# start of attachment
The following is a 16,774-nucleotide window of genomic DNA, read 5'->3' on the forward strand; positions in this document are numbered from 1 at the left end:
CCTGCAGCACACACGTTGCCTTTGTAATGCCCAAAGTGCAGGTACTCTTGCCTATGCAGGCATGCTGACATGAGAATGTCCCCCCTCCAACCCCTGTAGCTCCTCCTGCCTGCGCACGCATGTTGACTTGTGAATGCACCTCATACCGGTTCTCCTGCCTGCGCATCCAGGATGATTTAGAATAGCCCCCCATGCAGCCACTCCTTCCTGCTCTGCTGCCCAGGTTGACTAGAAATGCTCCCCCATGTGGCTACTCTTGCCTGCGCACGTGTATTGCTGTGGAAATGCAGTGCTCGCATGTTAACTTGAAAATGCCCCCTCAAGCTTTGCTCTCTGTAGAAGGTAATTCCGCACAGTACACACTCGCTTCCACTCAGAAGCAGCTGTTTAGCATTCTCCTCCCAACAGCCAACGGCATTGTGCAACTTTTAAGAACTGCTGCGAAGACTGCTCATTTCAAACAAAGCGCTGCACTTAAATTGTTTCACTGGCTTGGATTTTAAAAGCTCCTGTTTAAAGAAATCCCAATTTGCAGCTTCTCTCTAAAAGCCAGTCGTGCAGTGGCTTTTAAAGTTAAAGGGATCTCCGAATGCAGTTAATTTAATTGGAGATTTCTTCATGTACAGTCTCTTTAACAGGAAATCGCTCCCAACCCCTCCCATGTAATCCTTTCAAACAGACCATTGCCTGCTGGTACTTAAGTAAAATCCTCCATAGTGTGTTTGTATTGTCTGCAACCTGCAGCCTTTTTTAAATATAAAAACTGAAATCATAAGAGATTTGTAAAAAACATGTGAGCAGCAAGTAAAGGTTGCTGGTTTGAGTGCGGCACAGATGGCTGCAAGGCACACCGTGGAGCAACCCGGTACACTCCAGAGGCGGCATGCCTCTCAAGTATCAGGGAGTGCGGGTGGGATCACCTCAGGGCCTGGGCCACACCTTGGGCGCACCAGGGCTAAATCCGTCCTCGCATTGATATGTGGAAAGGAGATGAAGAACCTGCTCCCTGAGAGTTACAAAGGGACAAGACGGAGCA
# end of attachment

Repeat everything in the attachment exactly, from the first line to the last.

The following is a 16,774-nucleotide window of genomic DNA, read 5'->3' on the forward strand; positions in this document are numbered from 1 at the left end:
CCTGCAGCACACACGTTGCCTTTGTAATGCCCAAAGTGCAGGTACTCTTGCCTATGCAGGCATGCTGACATGAGAATGTCCCCCCTCCAACCCCTGTAGCTCCTCCTGCCTGCGCACGCATGTTGACTTGTGAATGCACCTCATACCGGTTCTCCTGCCTGCGCATCCAGGATGATTTAGAATAGCCCCCCATGCAGCCACTCCTTCCTGCTCTGCTGCCCAGGTTGACTAGAAATGCTCCCCCATGTGGCTACTCTTGCCTGCGCACGTGTATTGCTGTGGAAATGCAGTGCTCGCATGTTAACTTGAAAATGCCCCCTCAAGCTTTGCTCTCTGTAGAAGGTAATTCCGCACAGTACACACTCGCTTCCACTCAGAAGCAGCTGTTTAGCATTCTCCTCCCAACAGCCAACGGCATTGTGCAACTTTTAAGAACTGCTGCGAAGACTGCTCATTTCAAACAAAGCGCTGCACTTAAATTGTTTCACTGGCTTGGATTTTAAAAGCTCCTGTTTAAAGAAATCCCAATTTGCAGCTTCTCTCTAAAAGCCAGTCGTGCAGTGGCTTTTAAAGTTAAAGGGATCTCCGAATGCAGTTAATTTAATTGGAGATTTCTTCATGTACAGTCTCTTTAACAGGAAATCGCTCCCAACCCCTCCCATGTAATCCTTTCAAACAGACCATTGCCTGCTGGTACTTAAGTAAAATCCTCCATAGTGTGTTTGTATTGTCTGCAACCTGCAGCCTTTTTTAAATATAAAAACTGAAATCATAAGAGATTTGTAAAAAACATGTGAGCAGCAAGTAAAGGTTGCTGGTTTGAGTGCGGCACAGATGGCTGCAAGGCACACCGTGGAGCAACCCGGTACACTCCAGAGGCGGCATGCCTCTCAAGTATCAGGGAGTGCGGGTGGGATCACCTCAGGGCCTGGGCCACACCTTGGGCGCACCAGGGCTAAATCCGTCCTCGCATTGATATGTGGAAAGGAGATGAAGAACCTGCTCCCTGAGAGTTACAAAGGGACAAGACGGAGCA